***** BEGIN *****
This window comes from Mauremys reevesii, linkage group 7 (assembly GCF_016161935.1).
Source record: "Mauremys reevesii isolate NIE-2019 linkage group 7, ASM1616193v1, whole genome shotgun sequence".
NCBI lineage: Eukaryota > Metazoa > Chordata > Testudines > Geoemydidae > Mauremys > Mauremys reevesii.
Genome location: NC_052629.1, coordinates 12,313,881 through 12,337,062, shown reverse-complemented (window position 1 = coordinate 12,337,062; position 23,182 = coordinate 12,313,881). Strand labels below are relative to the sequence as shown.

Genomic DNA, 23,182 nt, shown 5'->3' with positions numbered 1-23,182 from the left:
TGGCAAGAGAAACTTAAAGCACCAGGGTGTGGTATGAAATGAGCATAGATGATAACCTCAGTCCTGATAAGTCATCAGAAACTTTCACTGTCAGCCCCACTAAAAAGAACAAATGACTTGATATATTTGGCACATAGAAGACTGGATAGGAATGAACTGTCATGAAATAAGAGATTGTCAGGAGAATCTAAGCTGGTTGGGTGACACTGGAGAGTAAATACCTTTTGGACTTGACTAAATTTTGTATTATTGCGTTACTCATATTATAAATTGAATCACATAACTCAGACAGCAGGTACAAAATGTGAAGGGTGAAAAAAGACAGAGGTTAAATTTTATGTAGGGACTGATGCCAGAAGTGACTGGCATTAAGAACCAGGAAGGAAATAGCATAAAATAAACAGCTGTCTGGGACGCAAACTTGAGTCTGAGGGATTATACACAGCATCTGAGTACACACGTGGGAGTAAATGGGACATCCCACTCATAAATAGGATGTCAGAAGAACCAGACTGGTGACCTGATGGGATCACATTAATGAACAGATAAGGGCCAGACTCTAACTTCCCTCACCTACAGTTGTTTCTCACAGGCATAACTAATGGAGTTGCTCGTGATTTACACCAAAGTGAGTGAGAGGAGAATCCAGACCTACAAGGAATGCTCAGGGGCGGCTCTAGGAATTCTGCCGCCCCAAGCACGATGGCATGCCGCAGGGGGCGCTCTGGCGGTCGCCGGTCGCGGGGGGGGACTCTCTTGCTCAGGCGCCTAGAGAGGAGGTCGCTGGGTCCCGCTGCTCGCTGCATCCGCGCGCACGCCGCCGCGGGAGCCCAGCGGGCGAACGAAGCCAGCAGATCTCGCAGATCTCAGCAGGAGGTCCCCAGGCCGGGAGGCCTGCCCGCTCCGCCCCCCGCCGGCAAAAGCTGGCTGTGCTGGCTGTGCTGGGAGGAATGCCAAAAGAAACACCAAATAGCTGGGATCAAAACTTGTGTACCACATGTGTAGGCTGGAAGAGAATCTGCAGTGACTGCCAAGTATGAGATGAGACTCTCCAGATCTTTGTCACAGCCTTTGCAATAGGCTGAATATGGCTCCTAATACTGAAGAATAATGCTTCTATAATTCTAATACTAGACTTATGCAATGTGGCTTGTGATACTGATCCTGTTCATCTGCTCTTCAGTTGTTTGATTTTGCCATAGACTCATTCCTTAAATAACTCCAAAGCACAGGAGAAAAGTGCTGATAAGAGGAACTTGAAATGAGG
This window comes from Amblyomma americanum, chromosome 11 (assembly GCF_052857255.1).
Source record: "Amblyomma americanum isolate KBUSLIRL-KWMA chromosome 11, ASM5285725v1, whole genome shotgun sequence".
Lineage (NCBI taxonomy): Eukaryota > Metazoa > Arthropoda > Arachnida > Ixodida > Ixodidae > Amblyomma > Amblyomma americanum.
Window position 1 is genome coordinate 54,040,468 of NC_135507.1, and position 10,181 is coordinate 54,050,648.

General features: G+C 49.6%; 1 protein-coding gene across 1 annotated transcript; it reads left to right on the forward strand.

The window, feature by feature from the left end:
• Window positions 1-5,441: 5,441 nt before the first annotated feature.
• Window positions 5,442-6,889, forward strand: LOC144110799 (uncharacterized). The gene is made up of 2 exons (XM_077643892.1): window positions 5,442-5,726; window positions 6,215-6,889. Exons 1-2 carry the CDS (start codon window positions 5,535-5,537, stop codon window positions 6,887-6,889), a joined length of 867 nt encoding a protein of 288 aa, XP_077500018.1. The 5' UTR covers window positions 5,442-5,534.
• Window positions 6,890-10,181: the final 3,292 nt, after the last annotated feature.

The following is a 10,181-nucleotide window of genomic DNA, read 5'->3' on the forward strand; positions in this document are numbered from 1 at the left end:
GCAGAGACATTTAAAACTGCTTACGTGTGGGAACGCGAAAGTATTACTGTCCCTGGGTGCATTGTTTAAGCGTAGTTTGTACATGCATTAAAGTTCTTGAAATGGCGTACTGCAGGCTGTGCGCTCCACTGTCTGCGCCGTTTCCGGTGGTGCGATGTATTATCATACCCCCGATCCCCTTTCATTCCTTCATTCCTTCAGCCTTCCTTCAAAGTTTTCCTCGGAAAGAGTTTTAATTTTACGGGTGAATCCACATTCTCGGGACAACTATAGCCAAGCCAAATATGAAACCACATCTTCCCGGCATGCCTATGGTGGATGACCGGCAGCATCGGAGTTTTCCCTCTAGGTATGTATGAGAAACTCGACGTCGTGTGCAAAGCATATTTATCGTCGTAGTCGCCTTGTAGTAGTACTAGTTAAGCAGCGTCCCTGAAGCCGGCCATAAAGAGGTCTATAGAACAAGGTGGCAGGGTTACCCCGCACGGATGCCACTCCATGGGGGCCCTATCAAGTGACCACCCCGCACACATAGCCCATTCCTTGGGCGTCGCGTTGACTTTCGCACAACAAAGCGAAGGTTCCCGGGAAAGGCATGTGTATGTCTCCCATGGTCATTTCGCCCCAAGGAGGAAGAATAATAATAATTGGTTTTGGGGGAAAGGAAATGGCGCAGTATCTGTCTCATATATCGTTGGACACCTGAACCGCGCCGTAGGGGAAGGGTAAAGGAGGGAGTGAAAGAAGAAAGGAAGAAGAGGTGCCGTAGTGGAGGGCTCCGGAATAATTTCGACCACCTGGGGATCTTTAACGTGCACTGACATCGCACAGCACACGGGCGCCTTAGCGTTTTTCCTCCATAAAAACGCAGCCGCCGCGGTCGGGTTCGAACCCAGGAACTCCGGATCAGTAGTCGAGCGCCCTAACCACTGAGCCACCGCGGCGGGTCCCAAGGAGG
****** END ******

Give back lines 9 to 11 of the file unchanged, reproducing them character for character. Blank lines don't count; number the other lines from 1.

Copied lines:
Lineage (NCBI taxonomy): Eukaryota > Metazoa > Arthropoda > Arachnida > Ixodida > Ixodidae > Amblyomma > Amblyomma americanum.
Window position 1 is genome coordinate 54,040,468 of NC_135507.1, and position 10,181 is coordinate 54,050,648.

General features: G+C 49.6%; 1 protein-coding gene across 1 annotated transcript; it reads left to right on the forward strand.